Contrarians have long celebrated statistical critiques of climate science, from McIntyre's on through those in the Wegman Report, which enjoyed a very very warm reception here- as you remarked here last Ocriober 9th, :

" Nobody is suggesting that the principal findings of the Wegman report - on the incorrect centring used by Mann - are incorrect, are they? (sic)"

If the publications of Edward Wegman and those working under him have not ceased to figure in your position the climate debate because their authors have been discovered to be serial plagiarists,( c.f. "Copy and paste". Nature 473 (7348): 419–420. 2011. ) why begrudge a climate contrarian so eminent in Congressional testimony his fifteen minutes of fame as founding editor of a captive review journal publishing his own work and that of his follow defendants ( e.g. Yasmin Said).

As to your last charge, conservative Bishops imputing climatological expertise to Horace-spouting viscounts are in no position to criticize ordinary bits of scholarly apparatus, i.e. the vide supra seen above.As a fellow tory I hope your pseudoepiscopal snit subsides, lest it pass peer review at Private Eye, and earn a tenner for Mann's defense fund, which really wouldn't do.

In any event , my congratulations on discovering sense in The Ecologist- working your way further up the peer-reviewed food chain cannot but improve your scientific digestion

Nov 5, 2011 at 2:04 PM | Unregistered CommenterRussell Seitz

I agree with the Bishop. The word 'pseud' has already come to mind.
Russell, do you have a problem with statistical critiques — of climate science or anything else? If the climate research community had been a bit more prepared to allow the statisticians access to their data and methodology perhaps the science would have moved forward a little and left less room for the catastrophic tendency to belabour us with its prognostications of gloom and doom — mostly without any scientific basis at all.
Or maybe you are one of those who believes that climate technicians (I hesitate to call them scientists since their approach is anything but scientific in too many instances) ought to be allowed complete licence to behave as they wish without any oversight as to the reliability of their pronouncements.
I'm afraid that when those pronouncements are the result of research funded by the taxpayer and if accepted will involve the spending of very large further sums of taxpayers' money then, as a taxpayer, I am entitled to expect their work to be properly audited. If they are not competent to do that themselves then we must be grateful for people like McIntyre who do it for us — and for free!
Incidentally, if Wegman is the best you can do, come back when you've learnt better technique. Unless, of course, you can actually fault his conclusions. Nobody seems to have done so yet. I'm afraid that waving his name around is (and always was) a fairly desperate ploy to distract from the science.

Nov 5, 2011 at 3:22 PM | Unregistered CommenterMike Jackson


Anyone with a modicum of intelligence, (and not just an axe to grind) would not bring Wegman's alleged plagiarism, as in any way indicting the criticism of the hockey stick.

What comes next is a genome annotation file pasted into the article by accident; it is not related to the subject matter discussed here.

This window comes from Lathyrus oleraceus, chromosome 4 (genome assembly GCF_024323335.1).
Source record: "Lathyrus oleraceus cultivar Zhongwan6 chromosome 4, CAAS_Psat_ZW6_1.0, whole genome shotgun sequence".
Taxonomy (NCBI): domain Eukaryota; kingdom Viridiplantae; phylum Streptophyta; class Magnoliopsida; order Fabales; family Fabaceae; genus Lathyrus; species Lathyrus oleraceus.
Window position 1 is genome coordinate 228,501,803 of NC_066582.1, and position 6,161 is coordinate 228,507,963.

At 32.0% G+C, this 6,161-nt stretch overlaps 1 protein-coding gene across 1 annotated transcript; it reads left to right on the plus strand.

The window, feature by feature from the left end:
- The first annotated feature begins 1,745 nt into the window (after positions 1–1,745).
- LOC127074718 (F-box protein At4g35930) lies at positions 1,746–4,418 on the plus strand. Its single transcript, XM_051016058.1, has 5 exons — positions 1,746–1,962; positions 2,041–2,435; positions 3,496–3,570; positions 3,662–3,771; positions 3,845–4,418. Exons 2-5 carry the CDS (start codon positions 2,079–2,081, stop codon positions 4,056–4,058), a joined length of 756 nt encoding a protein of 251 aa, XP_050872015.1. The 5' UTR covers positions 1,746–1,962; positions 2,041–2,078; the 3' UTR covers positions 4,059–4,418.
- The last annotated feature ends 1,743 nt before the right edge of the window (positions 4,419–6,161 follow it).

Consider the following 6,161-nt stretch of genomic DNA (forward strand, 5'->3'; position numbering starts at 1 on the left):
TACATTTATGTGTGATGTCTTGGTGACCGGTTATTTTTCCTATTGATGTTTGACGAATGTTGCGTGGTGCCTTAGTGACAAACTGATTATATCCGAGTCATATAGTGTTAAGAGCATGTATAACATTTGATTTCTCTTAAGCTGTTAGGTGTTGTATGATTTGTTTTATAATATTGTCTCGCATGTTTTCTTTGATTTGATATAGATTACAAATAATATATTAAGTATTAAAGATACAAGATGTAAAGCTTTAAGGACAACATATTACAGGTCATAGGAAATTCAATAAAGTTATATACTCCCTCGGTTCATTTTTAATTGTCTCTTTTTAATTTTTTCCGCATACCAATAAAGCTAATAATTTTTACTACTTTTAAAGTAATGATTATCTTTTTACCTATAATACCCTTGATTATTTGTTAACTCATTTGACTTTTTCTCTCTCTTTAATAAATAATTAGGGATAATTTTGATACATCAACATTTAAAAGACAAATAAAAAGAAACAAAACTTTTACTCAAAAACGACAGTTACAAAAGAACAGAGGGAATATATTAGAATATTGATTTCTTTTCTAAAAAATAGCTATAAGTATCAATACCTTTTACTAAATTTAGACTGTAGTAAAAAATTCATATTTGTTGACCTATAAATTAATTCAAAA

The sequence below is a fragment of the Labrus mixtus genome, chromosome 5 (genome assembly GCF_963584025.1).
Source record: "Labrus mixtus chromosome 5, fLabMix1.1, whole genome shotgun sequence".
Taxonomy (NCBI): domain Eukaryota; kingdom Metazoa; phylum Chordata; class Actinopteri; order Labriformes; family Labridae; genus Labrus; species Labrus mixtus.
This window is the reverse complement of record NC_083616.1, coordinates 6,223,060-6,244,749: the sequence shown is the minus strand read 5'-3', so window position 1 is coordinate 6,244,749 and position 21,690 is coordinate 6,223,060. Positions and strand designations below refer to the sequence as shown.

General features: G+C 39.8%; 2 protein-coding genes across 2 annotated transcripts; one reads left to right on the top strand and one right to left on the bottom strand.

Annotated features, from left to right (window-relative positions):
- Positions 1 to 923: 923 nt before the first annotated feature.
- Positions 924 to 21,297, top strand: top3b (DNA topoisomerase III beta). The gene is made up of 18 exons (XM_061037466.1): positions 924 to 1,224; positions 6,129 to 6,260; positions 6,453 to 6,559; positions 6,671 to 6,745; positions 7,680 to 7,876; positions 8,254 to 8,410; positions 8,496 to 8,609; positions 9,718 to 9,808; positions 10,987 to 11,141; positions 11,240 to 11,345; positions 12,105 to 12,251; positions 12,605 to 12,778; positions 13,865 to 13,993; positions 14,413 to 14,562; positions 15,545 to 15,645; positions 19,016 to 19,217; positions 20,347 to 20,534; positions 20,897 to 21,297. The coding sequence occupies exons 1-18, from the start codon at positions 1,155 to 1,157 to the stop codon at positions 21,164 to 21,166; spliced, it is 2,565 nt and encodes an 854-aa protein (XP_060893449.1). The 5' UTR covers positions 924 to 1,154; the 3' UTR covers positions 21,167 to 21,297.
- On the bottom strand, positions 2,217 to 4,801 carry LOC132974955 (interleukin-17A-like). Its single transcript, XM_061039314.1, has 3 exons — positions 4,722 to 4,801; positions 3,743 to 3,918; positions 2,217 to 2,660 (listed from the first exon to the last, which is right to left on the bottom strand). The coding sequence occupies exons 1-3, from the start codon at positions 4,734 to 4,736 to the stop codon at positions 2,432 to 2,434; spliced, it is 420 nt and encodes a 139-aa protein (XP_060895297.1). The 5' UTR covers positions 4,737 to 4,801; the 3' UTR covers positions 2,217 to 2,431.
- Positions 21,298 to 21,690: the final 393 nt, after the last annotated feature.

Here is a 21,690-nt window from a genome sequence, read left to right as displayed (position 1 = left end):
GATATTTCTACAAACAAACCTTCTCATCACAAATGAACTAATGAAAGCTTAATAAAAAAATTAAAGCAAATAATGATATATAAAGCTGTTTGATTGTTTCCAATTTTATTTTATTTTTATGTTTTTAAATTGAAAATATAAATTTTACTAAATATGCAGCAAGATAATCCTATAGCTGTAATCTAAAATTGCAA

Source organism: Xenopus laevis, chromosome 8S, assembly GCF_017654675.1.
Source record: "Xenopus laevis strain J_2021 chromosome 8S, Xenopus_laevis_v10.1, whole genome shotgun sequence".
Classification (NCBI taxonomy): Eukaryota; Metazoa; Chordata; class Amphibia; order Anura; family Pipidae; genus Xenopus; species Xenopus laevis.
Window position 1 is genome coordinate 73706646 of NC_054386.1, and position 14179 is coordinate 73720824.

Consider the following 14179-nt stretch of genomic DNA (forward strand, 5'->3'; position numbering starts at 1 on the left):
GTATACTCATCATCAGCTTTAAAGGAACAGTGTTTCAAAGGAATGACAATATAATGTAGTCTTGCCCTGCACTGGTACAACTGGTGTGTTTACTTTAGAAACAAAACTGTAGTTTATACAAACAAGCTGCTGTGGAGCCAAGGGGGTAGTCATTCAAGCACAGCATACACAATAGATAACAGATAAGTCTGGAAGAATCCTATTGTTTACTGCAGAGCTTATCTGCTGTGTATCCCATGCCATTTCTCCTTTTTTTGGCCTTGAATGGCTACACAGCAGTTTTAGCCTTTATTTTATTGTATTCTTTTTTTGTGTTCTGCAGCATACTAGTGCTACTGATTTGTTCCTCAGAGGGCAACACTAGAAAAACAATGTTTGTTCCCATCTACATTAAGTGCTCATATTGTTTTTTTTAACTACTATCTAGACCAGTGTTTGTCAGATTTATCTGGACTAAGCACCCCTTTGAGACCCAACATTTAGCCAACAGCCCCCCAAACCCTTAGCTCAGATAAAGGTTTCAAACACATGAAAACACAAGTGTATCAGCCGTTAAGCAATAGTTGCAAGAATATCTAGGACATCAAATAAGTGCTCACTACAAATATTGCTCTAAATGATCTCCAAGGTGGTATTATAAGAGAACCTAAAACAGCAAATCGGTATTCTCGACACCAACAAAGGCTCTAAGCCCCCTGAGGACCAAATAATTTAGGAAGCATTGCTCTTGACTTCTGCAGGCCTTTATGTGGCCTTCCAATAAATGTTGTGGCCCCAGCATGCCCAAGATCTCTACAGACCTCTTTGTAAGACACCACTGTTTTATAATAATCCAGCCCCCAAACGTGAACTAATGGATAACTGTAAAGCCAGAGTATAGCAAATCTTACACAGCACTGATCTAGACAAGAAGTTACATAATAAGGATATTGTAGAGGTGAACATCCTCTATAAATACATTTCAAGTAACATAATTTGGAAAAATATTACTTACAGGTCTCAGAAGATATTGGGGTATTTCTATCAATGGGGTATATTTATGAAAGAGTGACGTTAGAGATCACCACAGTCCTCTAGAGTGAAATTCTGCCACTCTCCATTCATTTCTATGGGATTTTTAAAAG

The fact that you do so, hidden the flowery folds of prose, says that you have mere straws to clutch.

Whether or not anyone mythologizes McIntyre or Watts, something that so irks you, the narrative has carried the day. On the other hand, the behind-the-scenes scripting the hockey shadowmeisters tried to hoist has fallen apart. That narrative is over and finished.

The ecologist and scientific in the same sentence? Some believe, as ever, that scientific credibility can be accrued to their discipline, by kicking up a lot of dirt, shouting, throwing pies on peoples' faces, and that last resort of failed political science graduates, a diarrheal stream of eco-ebullience. I wait for the day the discipline will get the students it deserves.

Nov 5, 2011 at 4:13 PM | Unregistered CommenterShub

To what science does Mike refer? It is one thing to complain about media hype, overwrought policy conclusions and the polemic abuse of global systems models- I for one have been doing so on all three fronts for fully a quarter century, in peer reviewed science and policy journals as well as the usual op-ed pages . It is altogether another to resort to statistical casuistry when the mere facts do not suffice to dismiss the existence of such problems as give rise to polarization severe enough to launch ( you guessed it) media hype , overwrought policy conclusions and the polemic abuse of global systems models.

Resorting to dubious statistical practices attracts the vigilance of the statistically competent , and the editors or nature thanked McIntyre for his trouble. But his being first in line does not mean that the others would not have raised the same issues, and i remain more underwhelmed by the entire enterprise of ( necessary) data splicing under the rubric of palaeoclimatology than impressed by the salience to so broad a policy debate of one bad splice, quickly detected and corrected.

Instead of a scientific counterestablishment orchestrating its own interdisciplinary case, this site , like WUWT is a bibliographic wasteland, an intellectual cottage industry catering to the politically incensed and science hobbyists ill equipped to fathom or sort out the good the bad and the ugly in the voluminous literature this subject produces.

Despite an heroic investment of time 90% of professional efforts to add to it end up being glanced at and deservedly forgotten, so it does not much signify that the amateur batting average here in contrarian blogland is some orders of magnitude worse.

If you can think of a reason that justifies dropping the pursuit of new science in order to argue interminably with folks who focus with manic intensity on the statistical deficiencies of one out 12,000 of the peer reviewed papers that went into the IPCC report , please keep it to yourself.